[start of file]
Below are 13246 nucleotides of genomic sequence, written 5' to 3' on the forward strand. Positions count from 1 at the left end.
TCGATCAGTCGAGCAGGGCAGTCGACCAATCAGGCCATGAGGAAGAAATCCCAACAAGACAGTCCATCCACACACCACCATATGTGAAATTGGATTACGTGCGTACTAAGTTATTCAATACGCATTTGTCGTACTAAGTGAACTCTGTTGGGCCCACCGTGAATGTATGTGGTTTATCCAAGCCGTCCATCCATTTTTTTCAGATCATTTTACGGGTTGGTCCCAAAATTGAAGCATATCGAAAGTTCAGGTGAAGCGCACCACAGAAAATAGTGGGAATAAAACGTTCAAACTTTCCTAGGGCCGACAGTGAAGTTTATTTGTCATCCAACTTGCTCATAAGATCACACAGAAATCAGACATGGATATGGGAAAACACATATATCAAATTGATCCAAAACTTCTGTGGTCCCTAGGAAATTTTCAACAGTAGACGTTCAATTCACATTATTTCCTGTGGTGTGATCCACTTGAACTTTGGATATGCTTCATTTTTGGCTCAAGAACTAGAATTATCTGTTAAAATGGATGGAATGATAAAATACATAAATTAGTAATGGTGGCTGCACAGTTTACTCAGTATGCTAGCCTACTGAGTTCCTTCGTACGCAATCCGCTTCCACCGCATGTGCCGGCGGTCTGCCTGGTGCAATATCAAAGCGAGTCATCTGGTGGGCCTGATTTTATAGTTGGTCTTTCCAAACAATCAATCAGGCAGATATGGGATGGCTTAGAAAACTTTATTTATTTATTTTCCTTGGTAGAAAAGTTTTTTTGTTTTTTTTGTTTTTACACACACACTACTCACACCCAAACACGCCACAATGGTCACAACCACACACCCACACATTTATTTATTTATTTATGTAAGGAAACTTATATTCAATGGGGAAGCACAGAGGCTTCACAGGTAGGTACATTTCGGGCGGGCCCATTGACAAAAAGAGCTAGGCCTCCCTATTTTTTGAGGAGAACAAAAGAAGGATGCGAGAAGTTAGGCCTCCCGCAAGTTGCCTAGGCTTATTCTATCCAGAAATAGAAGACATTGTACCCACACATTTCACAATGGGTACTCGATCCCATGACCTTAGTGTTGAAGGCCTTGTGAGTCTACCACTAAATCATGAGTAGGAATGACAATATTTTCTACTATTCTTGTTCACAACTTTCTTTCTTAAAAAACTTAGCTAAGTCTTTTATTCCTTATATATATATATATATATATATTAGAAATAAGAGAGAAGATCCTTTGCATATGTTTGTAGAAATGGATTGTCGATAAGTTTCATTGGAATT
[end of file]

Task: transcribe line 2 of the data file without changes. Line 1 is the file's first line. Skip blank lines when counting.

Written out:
TCGATCAGTCGAGCAGGGCAGTCGACCAATCAGGCCATGAGGAAGAAATCCCAACAAGACAGTCCATCCACACACCACCATATGTGAAATTGGATTACGTGCGTACTAAGTTATTCAATACGCATTTGTCGTACTAAGTGAACTCTGTTGGGCCCACCGTGAATGTATGTGGTTTATCCAAGCCGTCCATCCATTTTTTTCAGATCATTTTACGGGTTGGTCCCAAAATTGAAGCATATCGAAAGTTCAGGTGAAGCGCACCACAGAAAATAGTGGGAATAAAACGTTCAAACTTTCCTAGGGCCGACAGTGAAGTTTATTTGTCATCCAACTTGCTCATAAGATCACACAGAAATCAGACATGGATATGGGAAAACACATATATCAAATTGATCCAAAACTTCTGTGGTCCCTAGGAAATTTTCAACAGTAGACGTTCAATTCACATTATTTCCTGTGGTGTGATCCACTTGAACTTTGGATATGCTTCATTTTTGGCTCAAGAACTAGAATTATCTGTTAAAATGGATGGAATGATAAAATACATAAATTAGTAATGGTGGCTGCACAGTTTACTCAGTATGCTAGCCTACTGAGTTCCTTCGTACGCAATCCGCTTCCACCGCATGTGCCGGCGGTCTGCCTGGTGCAATATCAAAGCGAGTCATCTGGTGGGCCTGATTTTATAGTTGGTCTTTCCAAACAATCAATCAGGCAGATATGGGATGGCTTAGAAAACTTTATTTATTTATTTTCCTTGGTAGAAAAGTTTTTTTGTTTTTTTTGTTTTTACACACACACTACTCACACCCAAACACGCCACAATGGTCACAACCACACACCCACACATTTATTTATTTATTTATGTAAGGAAACTTATATTCAATGGGGAAGCACAGAGGCTTCACAGGTAGGTACATTTCGGGCGGGCCCATTGACAAAAAGAGCTAGGCCTCCCTATTTTTTGAGGAGAACAAAAGAAGGATGCGAGAAGTTAGGCCTCCCGCAAGTTGCCTAGGCTTATTCTATCCAGAAATAGAAGACATTGTACCCACACATTTCACAATGGGTACTCGATCCCATGACCTTAGTGTTGAAGGCCTTGTGAGTCTACCACTAAATCATGAGTAGGAATGACAATATTTTCTACTATTCTTGTTCACAACTTTCTTTCTTAAAAAACTTAGCTAAGTCTTTTATTCCTTATATATATATATATATATATATTAGAAATAAGAGAGAAGATCCTTTGCATATGTTTGTAGAAATGGATTGTCGATAAGTTTCATTGGAATT